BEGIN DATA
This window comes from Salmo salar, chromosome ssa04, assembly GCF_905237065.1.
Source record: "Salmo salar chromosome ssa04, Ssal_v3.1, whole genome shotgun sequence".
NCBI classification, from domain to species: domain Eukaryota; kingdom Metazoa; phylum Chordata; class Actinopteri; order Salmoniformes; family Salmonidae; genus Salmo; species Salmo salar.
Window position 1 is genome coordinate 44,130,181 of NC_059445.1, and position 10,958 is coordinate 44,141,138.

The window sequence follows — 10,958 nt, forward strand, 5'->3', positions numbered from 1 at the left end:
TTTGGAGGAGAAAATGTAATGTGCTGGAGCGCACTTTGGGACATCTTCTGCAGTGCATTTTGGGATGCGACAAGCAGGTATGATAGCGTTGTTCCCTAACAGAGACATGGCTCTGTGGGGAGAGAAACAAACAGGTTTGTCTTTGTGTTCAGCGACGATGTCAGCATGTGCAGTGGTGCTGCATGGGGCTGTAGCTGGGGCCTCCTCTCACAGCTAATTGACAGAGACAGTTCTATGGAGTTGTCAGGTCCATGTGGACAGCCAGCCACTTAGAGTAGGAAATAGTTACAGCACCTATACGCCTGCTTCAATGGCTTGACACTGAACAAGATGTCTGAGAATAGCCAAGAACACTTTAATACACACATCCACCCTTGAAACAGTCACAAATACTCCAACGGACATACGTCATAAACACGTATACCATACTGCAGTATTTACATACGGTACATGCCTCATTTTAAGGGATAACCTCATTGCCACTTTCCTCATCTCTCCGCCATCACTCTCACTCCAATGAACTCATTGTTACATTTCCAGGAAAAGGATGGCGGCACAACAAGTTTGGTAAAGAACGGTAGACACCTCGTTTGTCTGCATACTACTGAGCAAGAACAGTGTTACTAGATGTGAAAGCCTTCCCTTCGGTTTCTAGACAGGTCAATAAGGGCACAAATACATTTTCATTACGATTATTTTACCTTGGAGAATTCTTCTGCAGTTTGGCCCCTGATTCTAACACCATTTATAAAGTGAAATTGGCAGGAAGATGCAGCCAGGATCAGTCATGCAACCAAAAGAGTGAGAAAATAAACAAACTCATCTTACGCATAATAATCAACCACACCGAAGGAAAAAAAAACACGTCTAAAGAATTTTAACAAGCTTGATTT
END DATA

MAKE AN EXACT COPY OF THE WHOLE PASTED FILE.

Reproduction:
This window comes from Salmo salar, chromosome ssa04, assembly GCF_905237065.1.
Source record: "Salmo salar chromosome ssa04, Ssal_v3.1, whole genome shotgun sequence".
NCBI classification, from domain to species: domain Eukaryota; kingdom Metazoa; phylum Chordata; class Actinopteri; order Salmoniformes; family Salmonidae; genus Salmo; species Salmo salar.
Window position 1 is genome coordinate 44,130,181 of NC_059445.1, and position 10,958 is coordinate 44,141,138.

The window sequence follows — 10,958 nt, forward strand, 5'->3', positions numbered from 1 at the left end:
TTTGGAGGAGAAAATGTAATGTGCTGGAGCGCACTTTGGGACATCTTCTGCAGTGCATTTTGGGATGCGACAAGCAGGTATGATAGCGTTGTTCCCTAACAGAGACATGGCTCTGTGGGGAGAGAAACAAACAGGTTTGTCTTTGTGTTCAGCGACGATGTCAGCATGTGCAGTGGTGCTGCATGGGGCTGTAGCTGGGGCCTCCTCTCACAGCTAATTGACAGAGACAGTTCTATGGAGTTGTCAGGTCCATGTGGACAGCCAGCCACTTAGAGTAGGAAATAGTTACAGCACCTATACGCCTGCTTCAATGGCTTGACACTGAACAAGATGTCTGAGAATAGCCAAGAACACTTTAATACACACATCCACCCTTGAAACAGTCACAAATACTCCAACGGACATACGTCATAAACACGTATACCATACTGCAGTATTTACATACGGTACATGCCTCATTTTAAGGGATAACCTCATTGCCACTTTCCTCATCTCTCCGCCATCACTCTCACTCCAATGAACTCATTGTTACATTTCCAGGAAAAGGATGGCGGCACAACAAGTTTGGTAAAGAACGGTAGACACCTCGTTTGTCTGCATACTACTGAGCAAGAACAGTGTTACTAGATGTGAAAGCCTTCCCTTCGGTTTCTAGACAGGTCAATAAGGGCACAAATACATTTTCATTACGATTATTTTACCTTGGAGAATTCTTCTGCAGTTTGGCCCCTGATTCTAACACCATTTATAAAGTGAAATTGGCAGGAAGATGCAGCCAGGATCAGTCATGCAACCAAAAGAGTGAGAAAATAAACAAACTCATCTTACGCATAATAATCAACCACACCGAAGGAAAAAAAAACACGTCTAAAGAATTTTAACAAGCTTGATTT